It's sounds like your client does not have an active SQL Maintenance Plan that runs Check Database Integrity Task periodically, which is basically designed to catch this kind of issues whether or not the particular SQL Server is even being backed up. Is that the case?
Now, if we are discussing a situation when client shifts the responsibility for monitoring database consistency to a backup application - then my answer will be long, because the issue is much more complex than the way you put it.
But first, to answer your question - yes, this particular issue your client faced can happen with any block-level incremental backups in general (not just VM snapshot-based backup). But even with a file-based backup, file system level issue will only surface if backup process copies changed files in their entirety, i.e. by reading the whole file - approach usually impossible today from a backup window perspective (at least with the amounts of data most people need to back up these days). However, as soon as you start reading only changed blocks - which is actually what even "legacy style file based backup" tools do these days to be able to fit backup window - then backup process will no longer implicitly "validate" the backed up files for consistency either.
However, all of this does not even matter much, because the whole issue is much bigger if you keep in mind that in addition to file system level file corruption issues (physical integrity), there are also application data corruption issues (logical integrity). For example, the latter is actually most common corruption type for our backup files due to "bit rot". Now, in case of application data corruption, even a legacy style file based backup that DOES read the entire changed files will not detect the corruption - because from the file system perspective, the file is perfect (when its content can be complete rubbish from application perspective).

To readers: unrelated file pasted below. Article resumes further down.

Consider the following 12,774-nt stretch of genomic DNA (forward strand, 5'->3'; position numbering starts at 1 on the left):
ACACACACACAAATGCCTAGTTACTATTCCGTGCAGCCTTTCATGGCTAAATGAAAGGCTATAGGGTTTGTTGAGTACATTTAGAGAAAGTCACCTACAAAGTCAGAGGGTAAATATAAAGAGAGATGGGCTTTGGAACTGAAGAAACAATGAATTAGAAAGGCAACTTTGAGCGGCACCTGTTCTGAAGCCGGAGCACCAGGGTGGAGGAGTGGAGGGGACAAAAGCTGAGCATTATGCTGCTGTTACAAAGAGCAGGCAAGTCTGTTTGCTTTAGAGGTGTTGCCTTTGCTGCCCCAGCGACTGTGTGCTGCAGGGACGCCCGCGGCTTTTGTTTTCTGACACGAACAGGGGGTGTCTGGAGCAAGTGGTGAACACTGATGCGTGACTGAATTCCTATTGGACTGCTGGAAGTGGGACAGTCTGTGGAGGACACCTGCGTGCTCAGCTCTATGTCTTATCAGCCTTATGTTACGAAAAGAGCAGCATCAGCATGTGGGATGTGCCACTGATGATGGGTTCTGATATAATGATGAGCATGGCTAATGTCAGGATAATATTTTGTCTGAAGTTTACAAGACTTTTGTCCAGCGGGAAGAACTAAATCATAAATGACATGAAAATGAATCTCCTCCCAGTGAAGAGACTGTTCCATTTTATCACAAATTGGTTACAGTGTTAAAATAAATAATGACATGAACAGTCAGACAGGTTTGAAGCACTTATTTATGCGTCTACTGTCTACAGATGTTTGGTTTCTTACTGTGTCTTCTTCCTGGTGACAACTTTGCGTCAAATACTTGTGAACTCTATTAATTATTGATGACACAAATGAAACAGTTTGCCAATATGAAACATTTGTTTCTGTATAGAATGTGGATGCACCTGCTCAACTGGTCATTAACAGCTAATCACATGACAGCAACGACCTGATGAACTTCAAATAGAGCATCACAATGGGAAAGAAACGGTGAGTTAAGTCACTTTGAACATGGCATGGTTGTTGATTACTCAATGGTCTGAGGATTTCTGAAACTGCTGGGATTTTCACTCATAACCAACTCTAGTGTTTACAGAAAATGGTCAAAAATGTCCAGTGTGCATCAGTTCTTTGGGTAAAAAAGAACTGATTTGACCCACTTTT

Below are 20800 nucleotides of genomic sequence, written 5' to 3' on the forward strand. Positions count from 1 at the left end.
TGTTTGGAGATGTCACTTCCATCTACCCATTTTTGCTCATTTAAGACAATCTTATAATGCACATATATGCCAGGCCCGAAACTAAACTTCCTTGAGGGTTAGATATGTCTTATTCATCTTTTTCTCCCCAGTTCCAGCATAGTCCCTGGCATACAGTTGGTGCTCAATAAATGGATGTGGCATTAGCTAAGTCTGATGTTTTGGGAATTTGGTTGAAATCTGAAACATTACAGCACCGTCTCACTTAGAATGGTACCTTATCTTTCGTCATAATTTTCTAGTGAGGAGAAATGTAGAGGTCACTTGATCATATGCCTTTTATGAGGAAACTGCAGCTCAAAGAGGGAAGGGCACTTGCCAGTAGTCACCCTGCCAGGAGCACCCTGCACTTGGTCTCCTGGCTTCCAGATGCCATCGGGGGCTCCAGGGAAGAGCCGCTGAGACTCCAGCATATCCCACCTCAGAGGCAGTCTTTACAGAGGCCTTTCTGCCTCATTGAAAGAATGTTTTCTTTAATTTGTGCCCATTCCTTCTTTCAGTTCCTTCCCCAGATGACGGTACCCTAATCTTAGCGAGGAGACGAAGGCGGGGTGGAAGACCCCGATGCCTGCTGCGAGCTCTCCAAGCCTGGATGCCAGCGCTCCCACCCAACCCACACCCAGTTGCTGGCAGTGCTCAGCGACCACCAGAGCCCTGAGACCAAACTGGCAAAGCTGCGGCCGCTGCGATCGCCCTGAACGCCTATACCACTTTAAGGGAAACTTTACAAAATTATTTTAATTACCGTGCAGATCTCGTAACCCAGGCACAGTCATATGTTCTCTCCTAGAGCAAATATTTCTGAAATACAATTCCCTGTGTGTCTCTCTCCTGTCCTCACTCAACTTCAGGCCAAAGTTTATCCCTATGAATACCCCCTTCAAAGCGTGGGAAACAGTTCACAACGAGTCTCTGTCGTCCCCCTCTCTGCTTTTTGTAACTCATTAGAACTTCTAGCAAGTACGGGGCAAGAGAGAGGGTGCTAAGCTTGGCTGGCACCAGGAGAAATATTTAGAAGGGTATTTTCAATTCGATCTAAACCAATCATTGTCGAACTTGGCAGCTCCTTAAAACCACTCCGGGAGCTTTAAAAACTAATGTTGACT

In fact, the above issue is EXACTLY the reason why we recommend so strongly against using storage-based replication to off-site Veeam backups - as this process also simply copies the entire backup files (thus implicitly validating their physical integrity), but it does not validate their content for consistency from application perspective (logical integrity) - so you can potentially end up with an offsite backup that is as unrecoverable as the primary backup due to bad payload.
So, the real solution that will address all corruption types is only one - and that is to run application-specific data test that will read the entire data pool used by the application and validate its logical integrity using application-specific methods. This test cannot complete successfully without physical integrity, so you don't even have to worry about the latter. Going backup to my Veeam backup files example, such logical integrity test is done inline by Backup Copy job (as it reads the content of copied restore points), and also by storage-level corruption guard (for data at rest).
Now, what about production applications being backed up, like SQL Server? Well, again - if you decide to move the responsibility for application data consistency monitoring to a backup application (which may not be a good idea to start with) - then you can only perform such test during the backup itself (which is impossible these days from backup window perspective), or after the backup has been completed. And Veeam actually makes it possible with SureBackup - which allows to automatically spin up any VM directly from backup, and run any test against the application easily. For example, for SQL Server specifically, it can be a test script with DBCC CHECKDB
query against database running in a SureBackup VM.
Does this answer your question?